What to do after Paper Rejection

Scientific publication is a continuous process. Several draughts of a manuscript are written, revised, and edited. The authors solicit feedback from collaborators, colleagues, and peer reviewers.

It is good to use the CACHE method.

  • Cooldown
  • Analyse the letter
  • Consider options
  • HEad on

Your paper is not dead; rather, it is on hold or in your cache, waiting to be repurposed! But you have a lot of decisions to make right now.

Resubmit a revised manuscript to the same journal

If you have improved your paper and addressed the flaws that led to its rejection, you may resubmit it to the same journal. It will be treated as a new paper and must go through peer review. Editors may dissuade authors from resubmitting to them if they believe the manuscript is inappropriate for the journal.

Publish your work in another medium

The review process with the journal has probably raised the prospect that your paper is not fit for journal publication at all or that doing so would necessitate so much further effort (which you may be unable or unwilling to devote), so look for another publishing option. 

Send a revised manuscript to a different journal.

If you believe that the publication that rejected your manuscript was not the right fit in the first place, consider submitting your article to a different journal. In any case, make an effort to respond to the reviewer’s comments as thoroughly as possible. It is possible that, although you have submitted to a new journal, one of the reviewers chosen by the new journal has previously reviewed your article on behalf of the original publication that rejected you.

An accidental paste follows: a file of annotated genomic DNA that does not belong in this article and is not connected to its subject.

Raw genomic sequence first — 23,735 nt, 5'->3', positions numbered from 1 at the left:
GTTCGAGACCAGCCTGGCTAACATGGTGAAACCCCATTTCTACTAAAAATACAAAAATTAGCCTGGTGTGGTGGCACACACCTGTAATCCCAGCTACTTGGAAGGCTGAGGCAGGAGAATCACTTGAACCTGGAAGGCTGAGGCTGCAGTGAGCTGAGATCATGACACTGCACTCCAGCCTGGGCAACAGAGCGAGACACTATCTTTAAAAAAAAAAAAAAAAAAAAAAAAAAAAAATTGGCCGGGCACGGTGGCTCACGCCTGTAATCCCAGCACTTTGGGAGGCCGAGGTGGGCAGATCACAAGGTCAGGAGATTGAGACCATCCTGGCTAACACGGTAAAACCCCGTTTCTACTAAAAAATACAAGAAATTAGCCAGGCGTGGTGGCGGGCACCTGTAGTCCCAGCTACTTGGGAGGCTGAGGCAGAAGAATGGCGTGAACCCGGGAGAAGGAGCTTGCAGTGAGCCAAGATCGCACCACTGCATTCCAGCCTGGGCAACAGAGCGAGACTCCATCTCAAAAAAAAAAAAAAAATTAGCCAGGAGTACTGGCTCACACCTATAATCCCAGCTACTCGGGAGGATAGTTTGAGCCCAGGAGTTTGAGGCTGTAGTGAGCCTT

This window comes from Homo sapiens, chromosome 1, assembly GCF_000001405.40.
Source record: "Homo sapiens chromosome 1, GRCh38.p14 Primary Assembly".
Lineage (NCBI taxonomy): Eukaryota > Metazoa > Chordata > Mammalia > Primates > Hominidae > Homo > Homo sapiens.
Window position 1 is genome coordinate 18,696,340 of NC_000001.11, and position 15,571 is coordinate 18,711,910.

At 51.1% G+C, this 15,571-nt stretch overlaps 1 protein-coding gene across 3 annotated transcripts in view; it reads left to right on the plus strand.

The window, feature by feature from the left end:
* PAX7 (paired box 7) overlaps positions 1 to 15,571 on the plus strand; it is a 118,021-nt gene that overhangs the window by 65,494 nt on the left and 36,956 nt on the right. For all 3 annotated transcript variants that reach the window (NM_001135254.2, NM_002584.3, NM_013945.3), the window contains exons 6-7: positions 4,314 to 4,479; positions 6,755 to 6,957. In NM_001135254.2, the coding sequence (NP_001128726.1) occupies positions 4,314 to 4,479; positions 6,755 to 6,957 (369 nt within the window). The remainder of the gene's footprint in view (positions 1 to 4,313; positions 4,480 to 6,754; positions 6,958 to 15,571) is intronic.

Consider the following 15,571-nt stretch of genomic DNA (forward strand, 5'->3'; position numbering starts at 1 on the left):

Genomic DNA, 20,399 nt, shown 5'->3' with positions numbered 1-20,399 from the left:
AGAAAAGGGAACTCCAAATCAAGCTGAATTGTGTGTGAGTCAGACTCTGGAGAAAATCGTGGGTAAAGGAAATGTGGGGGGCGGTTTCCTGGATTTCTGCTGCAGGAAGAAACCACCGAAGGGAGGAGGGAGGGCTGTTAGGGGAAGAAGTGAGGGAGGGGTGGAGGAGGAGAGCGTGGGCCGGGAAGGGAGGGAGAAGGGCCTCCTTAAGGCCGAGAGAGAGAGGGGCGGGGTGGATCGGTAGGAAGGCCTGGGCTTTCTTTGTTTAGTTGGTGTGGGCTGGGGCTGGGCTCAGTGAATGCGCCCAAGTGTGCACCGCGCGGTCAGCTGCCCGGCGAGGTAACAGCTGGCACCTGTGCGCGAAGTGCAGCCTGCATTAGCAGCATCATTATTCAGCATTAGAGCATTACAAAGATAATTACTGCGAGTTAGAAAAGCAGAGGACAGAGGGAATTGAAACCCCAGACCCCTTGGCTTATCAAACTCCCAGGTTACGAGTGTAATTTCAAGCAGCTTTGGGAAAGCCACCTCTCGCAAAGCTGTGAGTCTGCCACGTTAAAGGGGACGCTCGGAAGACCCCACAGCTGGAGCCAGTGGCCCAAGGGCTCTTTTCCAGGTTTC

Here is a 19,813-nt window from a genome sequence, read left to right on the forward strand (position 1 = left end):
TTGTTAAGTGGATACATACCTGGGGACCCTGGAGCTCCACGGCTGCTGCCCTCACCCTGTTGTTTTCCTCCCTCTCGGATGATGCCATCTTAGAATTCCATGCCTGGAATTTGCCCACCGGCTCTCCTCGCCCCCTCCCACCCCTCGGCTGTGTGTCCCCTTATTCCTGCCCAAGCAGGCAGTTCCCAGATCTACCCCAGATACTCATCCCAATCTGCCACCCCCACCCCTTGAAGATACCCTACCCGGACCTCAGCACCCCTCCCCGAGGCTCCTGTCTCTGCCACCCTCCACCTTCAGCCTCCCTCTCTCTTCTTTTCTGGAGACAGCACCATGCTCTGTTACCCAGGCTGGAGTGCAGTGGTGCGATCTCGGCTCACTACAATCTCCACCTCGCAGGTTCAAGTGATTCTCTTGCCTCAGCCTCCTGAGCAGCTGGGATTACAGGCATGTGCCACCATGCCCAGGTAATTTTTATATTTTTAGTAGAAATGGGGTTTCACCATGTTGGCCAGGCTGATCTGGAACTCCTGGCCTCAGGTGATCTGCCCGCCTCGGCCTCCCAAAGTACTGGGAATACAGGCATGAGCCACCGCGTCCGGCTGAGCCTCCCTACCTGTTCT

Consider discarding the manuscript. 

If you believe your work was insufficient to be presented to other researchers, or if you no longer work in the field of the paper and do not feel competent in bringing the paper to a publishable level. One certain alternative is to perform additional research on the paper’s topic and then consider creating a new paper. We do not propose giving up and abandoning the paper.

Submit the unaltered paper to a different journal

If you want to publish in a specific journal and the editor has indicated that they will accept your manuscript with revision, this is likely your best option. If you believe that the work you submitted was fine in theory but that you could not address all of the reviewers’ concerns, you should consider submitting it to a different journal. Suppose you believe that the journal’s editorial or peer-review procedure does not meet international or ethical standards. In that case, you can file an official appeal with the journal, the advisory board or protest the decision to the editor.

Conclusion

Even if your preferred journal rejected your paper, this is usually not the end of the road for your paper. You still have a lot of choices for getting it published and read by an audience. We are not attempting to argue that everyone must be rejected as if it were a natural part of the scientific process! However, it is not the end of the world or even your paper if this occurs.